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My goal is to hang the fan from the ceiling. I’m in a house that was built in the 1930s. I have an old pancake box that looks like it’s 3.25 inches in diameter instead of 4. I decided that even though it’s old, it’s attached directly to some woodwork and won’t . motion That’s why I prefer to use it only for the fan.

Hubbell Raco 8293 1/2 Inch Deep, 1/2 Inch Bottom Knockouts 4 Inch Round Ceiling Pan

Replace it though because I can’t mount the ceiling fan with only 1 off center screw.

Is there anything I can do to save this pancake box and somehow attach the fan to it even though it only has one (folded) mounting hole? Maybe fix it another way? Directly to the tree?

Or if I have to replace it, is there a way to do it below? I have access to the attic, but it is in a difficult location and covered with cellulose insulation.

Edit (1): I was going to go to the pancake box as Jim suggested, but the holes didn’t line up with the fan mount.

Metal Ceiling Electrical Boxes At Lowes.com

I’m not proud of this, but I got a 4 inch beam kit from Home Depot that is rated to hold a light up to 35 lbs. It connects to the crow’s feet through a 1/8 inch nipple. Mount the fan bracket to that + screw directly to the case (shown in green below). It’s not official for coding, but my fan weighs 18 pounds. Expect the crow’s foot/cross bar and nails/screws directly to the box to hold 18 pounds more of extra weight while the fan is running.

This box or next to it. The fan hardware for the new Hunter fans I installed came with two long wood screws designed to screw the pancake box holes into the ceiling joist.

Your electrical wires are known as knobs and tubes that probably have insulation made mostly of tar and cloth. Without inspecting your house, I personally would not trust this fan load circuit. Also, the fan has vibrations associated with it, so a screw is an accident waiting to happen. I assume this box is nailed to a 2x piece of wood. My recommendation would be to replace the box with a new 4″ one that is designed to run the fan and reconnect it to the switch. If it is powered by K&T wire, go back to the switch (fuse) box.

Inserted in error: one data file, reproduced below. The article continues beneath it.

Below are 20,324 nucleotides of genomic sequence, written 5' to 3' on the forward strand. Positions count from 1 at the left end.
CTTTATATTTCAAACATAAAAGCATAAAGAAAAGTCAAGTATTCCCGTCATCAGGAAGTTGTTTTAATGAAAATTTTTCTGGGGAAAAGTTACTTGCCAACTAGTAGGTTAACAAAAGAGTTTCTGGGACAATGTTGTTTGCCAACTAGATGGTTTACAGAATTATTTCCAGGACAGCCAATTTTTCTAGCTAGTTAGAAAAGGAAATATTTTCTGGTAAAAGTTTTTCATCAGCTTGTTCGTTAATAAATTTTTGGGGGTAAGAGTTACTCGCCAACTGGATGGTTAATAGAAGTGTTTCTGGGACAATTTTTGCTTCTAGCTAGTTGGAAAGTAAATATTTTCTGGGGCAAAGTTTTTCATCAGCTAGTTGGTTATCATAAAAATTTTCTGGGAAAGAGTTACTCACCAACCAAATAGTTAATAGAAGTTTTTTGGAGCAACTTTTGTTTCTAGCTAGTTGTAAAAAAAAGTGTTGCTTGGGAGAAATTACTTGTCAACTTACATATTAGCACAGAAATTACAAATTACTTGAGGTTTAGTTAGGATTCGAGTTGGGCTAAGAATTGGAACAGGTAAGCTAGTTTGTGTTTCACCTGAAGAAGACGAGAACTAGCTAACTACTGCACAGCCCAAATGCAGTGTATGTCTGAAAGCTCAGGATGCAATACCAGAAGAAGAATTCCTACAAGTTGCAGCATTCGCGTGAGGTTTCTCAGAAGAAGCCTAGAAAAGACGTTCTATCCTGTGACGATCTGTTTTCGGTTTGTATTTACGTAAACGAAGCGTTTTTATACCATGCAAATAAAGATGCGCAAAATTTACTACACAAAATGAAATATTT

By clicking “Accept all cookies”, you agree that Stack Exchange may store cookies on your device and disclose information in accordance with our Cookie Policy. Dear Mr. Electrician: Should I replace the old ceiling light box with a new ceiling light? After removing the existing light fixture cover, I discovered that there is no standard ceiling electrical junction box. Instead, there is a round black disc (about 3 inches in diameter) with a 1 inch long screw protruding from it. Wires are everywhere. This is not compatible with the new device I want to install. What am I doing?

How To Install The Mounting Bracket For Ceiling Fan

Answer: It is best to replace the old ceiling pancake box. However, sometimes this is more trouble than it’s worth. Below are photos and old pancake box situations I’ve come across.

NOTE: Some text links below lead to applicable products on Amazon. As an Amazon Associate, I earn on eligible purchases.

My guess is that the round disk is actually an old enameled black metal pancake box. It is about the diameter and thickness of a hockey puck and is made of metal.

Sometimes an old gas pipe sticks out of the middle of this pancake box instead of a screw. The screw secures the box to the fuel line.

Ceiling Fan Install Help Please (electric, Replace, Remove, Mount)

Thus, old houses that originally had gas lighting were converted to electric lighting. The pancake box was mounted on the already disconnected gas pipe. The cables are attached to the pancake box and the connections are made. An additional fitting, such as a 3/8″ x 1/8″ nipple threaded into the gas pipe to support the appliance is designed for this type of installation.

The canopy of the old-style ceiling fixture served as a junction box for the connected cables. When calculating frame padding for the maximum number of threads allowed, you can include